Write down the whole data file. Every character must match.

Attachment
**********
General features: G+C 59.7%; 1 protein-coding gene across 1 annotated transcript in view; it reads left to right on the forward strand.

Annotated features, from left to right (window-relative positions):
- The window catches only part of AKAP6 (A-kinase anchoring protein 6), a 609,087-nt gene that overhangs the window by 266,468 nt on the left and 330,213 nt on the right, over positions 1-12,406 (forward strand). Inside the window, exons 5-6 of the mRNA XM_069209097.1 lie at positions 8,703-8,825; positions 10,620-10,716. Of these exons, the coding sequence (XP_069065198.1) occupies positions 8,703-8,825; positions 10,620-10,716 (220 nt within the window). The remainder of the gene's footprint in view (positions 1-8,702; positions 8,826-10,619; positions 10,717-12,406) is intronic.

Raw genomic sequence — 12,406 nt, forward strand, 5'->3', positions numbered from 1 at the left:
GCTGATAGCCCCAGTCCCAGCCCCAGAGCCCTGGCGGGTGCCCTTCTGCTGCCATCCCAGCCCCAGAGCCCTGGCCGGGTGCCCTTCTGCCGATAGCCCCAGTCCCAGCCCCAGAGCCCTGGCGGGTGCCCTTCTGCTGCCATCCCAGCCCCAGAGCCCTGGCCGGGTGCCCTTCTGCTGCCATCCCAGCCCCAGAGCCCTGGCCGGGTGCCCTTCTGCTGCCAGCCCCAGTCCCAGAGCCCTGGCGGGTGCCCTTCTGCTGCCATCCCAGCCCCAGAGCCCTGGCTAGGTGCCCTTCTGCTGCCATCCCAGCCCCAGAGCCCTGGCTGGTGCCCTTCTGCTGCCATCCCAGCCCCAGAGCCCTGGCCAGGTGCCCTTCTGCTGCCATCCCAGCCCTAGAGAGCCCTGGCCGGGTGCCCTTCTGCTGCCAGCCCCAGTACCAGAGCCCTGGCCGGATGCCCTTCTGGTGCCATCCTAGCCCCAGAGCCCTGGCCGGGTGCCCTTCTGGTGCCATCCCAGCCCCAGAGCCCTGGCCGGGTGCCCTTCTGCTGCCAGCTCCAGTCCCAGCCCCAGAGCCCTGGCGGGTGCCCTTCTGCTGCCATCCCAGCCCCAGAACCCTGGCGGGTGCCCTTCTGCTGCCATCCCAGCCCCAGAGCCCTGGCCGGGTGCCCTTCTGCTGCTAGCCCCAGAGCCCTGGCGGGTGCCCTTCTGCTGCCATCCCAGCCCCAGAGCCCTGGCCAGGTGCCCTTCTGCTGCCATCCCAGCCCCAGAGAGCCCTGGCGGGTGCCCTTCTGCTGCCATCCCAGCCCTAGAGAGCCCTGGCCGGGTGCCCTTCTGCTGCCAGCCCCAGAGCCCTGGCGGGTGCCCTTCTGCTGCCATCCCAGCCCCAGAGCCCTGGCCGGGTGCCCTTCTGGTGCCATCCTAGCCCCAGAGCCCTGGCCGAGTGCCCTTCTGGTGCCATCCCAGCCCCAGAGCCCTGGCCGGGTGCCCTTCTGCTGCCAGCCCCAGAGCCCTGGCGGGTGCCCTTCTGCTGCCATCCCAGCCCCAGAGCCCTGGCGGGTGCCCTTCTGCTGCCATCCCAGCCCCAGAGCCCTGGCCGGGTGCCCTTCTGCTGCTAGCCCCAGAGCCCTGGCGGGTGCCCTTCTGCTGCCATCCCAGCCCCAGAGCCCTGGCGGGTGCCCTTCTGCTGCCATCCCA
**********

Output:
General features: G+C 59.7%; 1 protein-coding gene across 1 annotated transcript in view; it reads left to right on the forward strand.

Annotated features, from left to right (window-relative positions):
- The window catches only part of AKAP6 (A-kinase anchoring protein 6), a 609,087-nt gene that overhangs the window by 266,468 nt on the left and 330,213 nt on the right, over positions 1-12,406 (forward strand). Inside the window, exons 5-6 of the mRNA XM_069209097.1 lie at positions 8,703-8,825; positions 10,620-10,716. Of these exons, the coding sequence (XP_069065198.1) occupies positions 8,703-8,825; positions 10,620-10,716 (220 nt within the window). The remainder of the gene's footprint in view (positions 1-8,702; positions 8,826-10,619; positions 10,717-12,406) is intronic.

Raw genomic sequence — 12,406 nt, forward strand, 5'->3', positions numbered from 1 at the left:
GCTGATAGCCCCAGTCCCAGCCCCAGAGCCCTGGCGGGTGCCCTTCTGCTGCCATCCCAGCCCCAGAGCCCTGGCCGGGTGCCCTTCTGCCGATAGCCCCAGTCCCAGCCCCAGAGCCCTGGCGGGTGCCCTTCTGCTGCCATCCCAGCCCCAGAGCCCTGGCCGGGTGCCCTTCTGCTGCCATCCCAGCCCCAGAGCCCTGGCCGGGTGCCCTTCTGCTGCCAGCCCCAGTCCCAGAGCCCTGGCGGGTGCCCTTCTGCTGCCATCCCAGCCCCAGAGCCCTGGCTAGGTGCCCTTCTGCTGCCATCCCAGCCCCAGAGCCCTGGCTGGTGCCCTTCTGCTGCCATCCCAGCCCCAGAGCCCTGGCCAGGTGCCCTTCTGCTGCCATCCCAGCCCTAGAGAGCCCTGGCCGGGTGCCCTTCTGCTGCCAGCCCCAGTACCAGAGCCCTGGCCGGATGCCCTTCTGGTGCCATCCTAGCCCCAGAGCCCTGGCCGGGTGCCCTTCTGGTGCCATCCCAGCCCCAGAGCCCTGGCCGGGTGCCCTTCTGCTGCCAGCTCCAGTCCCAGCCCCAGAGCCCTGGCGGGTGCCCTTCTGCTGCCATCCCAGCCCCAGAACCCTGGCGGGTGCCCTTCTGCTGCCATCCCAGCCCCAGAGCCCTGGCCGGGTGCCCTTCTGCTGCTAGCCCCAGAGCCCTGGCGGGTGCCCTTCTGCTGCCATCCCAGCCCCAGAGCCCTGGCCAGGTGCCCTTCTGCTGCCATCCCAGCCCCAGAGAGCCCTGGCGGGTGCCCTTCTGCTGCCATCCCAGCCCTAGAGAGCCCTGGCCGGGTGCCCTTCTGCTGCCAGCCCCAGAGCCCTGGCGGGTGCCCTTCTGCTGCCATCCCAGCCCCAGAGCCCTGGCCGGGTGCCCTTCTGGTGCCATCCTAGCCCCAGAGCCCTGGCCGAGTGCCCTTCTGGTGCCATCCCAGCCCCAGAGCCCTGGCCGGGTGCCCTTCTGCTGCCAGCCCCAGAGCCCTGGCGGGTGCCCTTCTGCTGCCATCCCAGCCCCAGAGCCCTGGCGGGTGCCCTTCTGCTGCCATCCCAGCCCCAGAGCCCTGGCCGGGTGCCCTTCTGCTGCTAGCCCCAGAGCCCTGGCGGGTGCCCTTCTGCTGCCATCCCAGCCCCAGAGCCCTGGCGGGTGCCCTTCTGCTGCCATCCCA